The GP Partnership Model – fragile but not dead
In February 2018, the then secretary of state for health, Jeremy Hunt, committed to an independent review of the GP Partnership model, to consider how it needs to evolve to meet the needs of a modern NHS. That independent review is currently ongoing and is being led by Dr Nigel Watson. In October, Dr Watson published his interim report that sets out a number of key areas of concern following consultation with GPs across the Country. We have reviewed the report and summarised some of its findings below.
Is the current GP Model in decline?
Earlier this year a GPOnline poll found that “only one in five GPs say a partnership role is currently the most attractive career option in general practice”. In addition, in autumn 2017, official data from NHS Digital revealed a loss of some 2,000 partners (8% of the total) in the two years to September 2017. Then, just last month, the chair of the RCGP acknowledged that the model is no longer working in certain parts of the country, and that alternative ways of delivering healthcare would have to be found. There are definite concerns about the future of the partnership model for GP practices.
GP Partnership Review – Interim report summary
Dr Nigel Watson’s interim report has set out a number of key areas of concern that appear to be contributing to the decline in GPs’ partnership aspirations. The most significant of these being underfunding, rising workload pressures, premises liabilities and indemnity risks. Whilst the interim report provides no direct solutions to the issues raised, it does make some recommendations which will form the final report due to be published early in 2019, and is seen as an opportunity to “reinvigorate” the partnership model that has served general practice so well for so many years.
• The GP partnership model is fragile but not dead – In the words of Dr Nigel Watson himself, whilst the model is “fragile” it is “not dead” but “doing nothing is not an option”. The report does emphasise a range of important benefits of the current model and in particular the ability to change, adapt, and innovate expeditiously, as independent contractors, separate from quite the same levels of bureaucracy as often afflicts other parts of the NHS. Other benefits referenced include being part of a community; the desire to succeed as business owners; and value for money.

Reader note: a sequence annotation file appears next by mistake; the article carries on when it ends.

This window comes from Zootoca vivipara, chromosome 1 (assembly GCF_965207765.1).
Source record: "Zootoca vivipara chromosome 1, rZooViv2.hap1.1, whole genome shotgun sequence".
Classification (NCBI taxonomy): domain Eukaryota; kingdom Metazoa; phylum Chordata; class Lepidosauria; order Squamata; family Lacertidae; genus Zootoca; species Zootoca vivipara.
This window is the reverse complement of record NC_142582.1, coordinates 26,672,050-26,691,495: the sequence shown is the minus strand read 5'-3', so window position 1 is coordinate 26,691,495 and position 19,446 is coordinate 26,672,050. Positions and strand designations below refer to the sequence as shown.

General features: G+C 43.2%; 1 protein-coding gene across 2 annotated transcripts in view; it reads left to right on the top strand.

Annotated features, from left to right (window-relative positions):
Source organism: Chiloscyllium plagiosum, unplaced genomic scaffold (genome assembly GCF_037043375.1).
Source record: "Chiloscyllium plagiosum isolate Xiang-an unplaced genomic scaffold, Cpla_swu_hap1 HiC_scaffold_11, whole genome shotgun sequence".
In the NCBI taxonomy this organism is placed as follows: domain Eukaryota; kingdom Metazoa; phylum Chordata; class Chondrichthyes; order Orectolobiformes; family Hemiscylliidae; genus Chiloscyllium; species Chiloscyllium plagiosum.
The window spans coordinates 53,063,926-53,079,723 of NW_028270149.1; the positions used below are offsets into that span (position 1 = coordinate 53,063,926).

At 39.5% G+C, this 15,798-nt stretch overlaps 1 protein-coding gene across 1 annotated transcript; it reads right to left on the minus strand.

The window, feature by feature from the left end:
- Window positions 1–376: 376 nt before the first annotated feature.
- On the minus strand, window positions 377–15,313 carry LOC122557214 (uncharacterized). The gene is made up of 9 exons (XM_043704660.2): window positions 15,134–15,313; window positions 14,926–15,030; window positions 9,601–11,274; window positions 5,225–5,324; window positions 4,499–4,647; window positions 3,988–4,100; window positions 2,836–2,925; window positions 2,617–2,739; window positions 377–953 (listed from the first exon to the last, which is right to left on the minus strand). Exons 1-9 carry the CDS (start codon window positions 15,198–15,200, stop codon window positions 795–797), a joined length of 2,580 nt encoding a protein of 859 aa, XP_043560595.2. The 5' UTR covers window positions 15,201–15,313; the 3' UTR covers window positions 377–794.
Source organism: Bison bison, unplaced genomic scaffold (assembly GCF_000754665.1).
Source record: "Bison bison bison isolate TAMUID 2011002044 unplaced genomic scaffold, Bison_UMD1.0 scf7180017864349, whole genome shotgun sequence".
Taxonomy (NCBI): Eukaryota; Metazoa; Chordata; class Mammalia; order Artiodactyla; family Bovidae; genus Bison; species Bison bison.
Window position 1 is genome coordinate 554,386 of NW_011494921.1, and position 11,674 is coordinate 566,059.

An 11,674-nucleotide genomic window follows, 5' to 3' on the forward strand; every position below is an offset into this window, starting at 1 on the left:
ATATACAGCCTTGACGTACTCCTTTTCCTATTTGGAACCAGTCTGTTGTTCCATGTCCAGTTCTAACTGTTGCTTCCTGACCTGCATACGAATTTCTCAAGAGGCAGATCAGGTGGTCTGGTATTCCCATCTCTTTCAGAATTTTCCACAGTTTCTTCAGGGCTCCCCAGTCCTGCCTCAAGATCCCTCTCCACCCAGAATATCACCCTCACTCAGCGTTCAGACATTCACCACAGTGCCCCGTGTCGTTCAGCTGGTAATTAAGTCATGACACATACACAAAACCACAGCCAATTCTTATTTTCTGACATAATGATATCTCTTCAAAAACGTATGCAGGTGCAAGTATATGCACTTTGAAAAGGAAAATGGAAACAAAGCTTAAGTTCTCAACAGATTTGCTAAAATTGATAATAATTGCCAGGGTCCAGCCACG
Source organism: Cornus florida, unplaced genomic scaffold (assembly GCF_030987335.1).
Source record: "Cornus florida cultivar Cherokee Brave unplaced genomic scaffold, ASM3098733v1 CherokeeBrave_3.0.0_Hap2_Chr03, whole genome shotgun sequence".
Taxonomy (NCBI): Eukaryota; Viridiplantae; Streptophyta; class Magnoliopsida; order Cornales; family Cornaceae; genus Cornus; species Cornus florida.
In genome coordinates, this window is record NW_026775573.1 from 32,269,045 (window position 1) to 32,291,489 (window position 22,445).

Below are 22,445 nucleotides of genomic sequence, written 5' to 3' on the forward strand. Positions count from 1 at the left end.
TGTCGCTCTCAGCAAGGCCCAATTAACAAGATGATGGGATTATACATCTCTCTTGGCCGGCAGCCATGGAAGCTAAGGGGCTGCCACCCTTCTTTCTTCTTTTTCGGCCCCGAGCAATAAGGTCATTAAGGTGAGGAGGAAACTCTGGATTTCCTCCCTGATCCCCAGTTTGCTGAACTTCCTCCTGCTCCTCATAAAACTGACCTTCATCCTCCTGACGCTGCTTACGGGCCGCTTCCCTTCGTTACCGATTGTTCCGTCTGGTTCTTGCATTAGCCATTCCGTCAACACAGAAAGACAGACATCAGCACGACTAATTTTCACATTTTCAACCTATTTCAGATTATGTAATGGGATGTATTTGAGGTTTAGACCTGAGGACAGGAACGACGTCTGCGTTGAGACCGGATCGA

• Workload – Workload is a major factor and the current problems with recruitment and retention clearly impacts on this. A range of areas are being examined including the impact of regulatory change; access to support services; identifying administrative tasks that do not need to be completed by a GP; focus on disease prevention; more self-care and self-management; and the use of technology to support patients.
• Workforce – The need to increase GP numbers is critical. The report focuses on a wide range of training needs to address this. The core aims include making general practice a better place to work; making partnership more attractive than being a locum; expanding the multi-professional team working with and supporting GPs; creating primary care networks that will support practices; and use more of the existing resources to deliver frontline care.
• Risk – It is vital that the risks associated with the GP Partnership model are reduced. Key issues under review are lease holding and property ownership; introducing a comprehensive state backed indemnity scheme and addressing the issue of unlimited liability.
In addition, the report starts to explore other issues such as the status enjoyed by GPs and how GPs can become part of the health system’s senior leadership. These are all complex issues that clearly go beyond any regulatory, process driven or legal remedy. However, the summary to the report is that “general practice needs to be valued: it is vital to the future of the NHS and rests on the partnership model.”
A significant risk to the partnership model identified in the report is that around property issues. We will return to these shortly in a follow up article.
Contact our specialist Healthcare and GP Team
Rix & Kay’s specialist Healthcare and GP Team is led by Stewart Gregory. Stewart has some 20 years’ experience of working with a wide range of health sector clients, helping them to plan, develop and manage primary care estates.
If you would like an informal discussion with Stewart to discuss any issues around your estate then please do not hesitate to contact him: email@example.com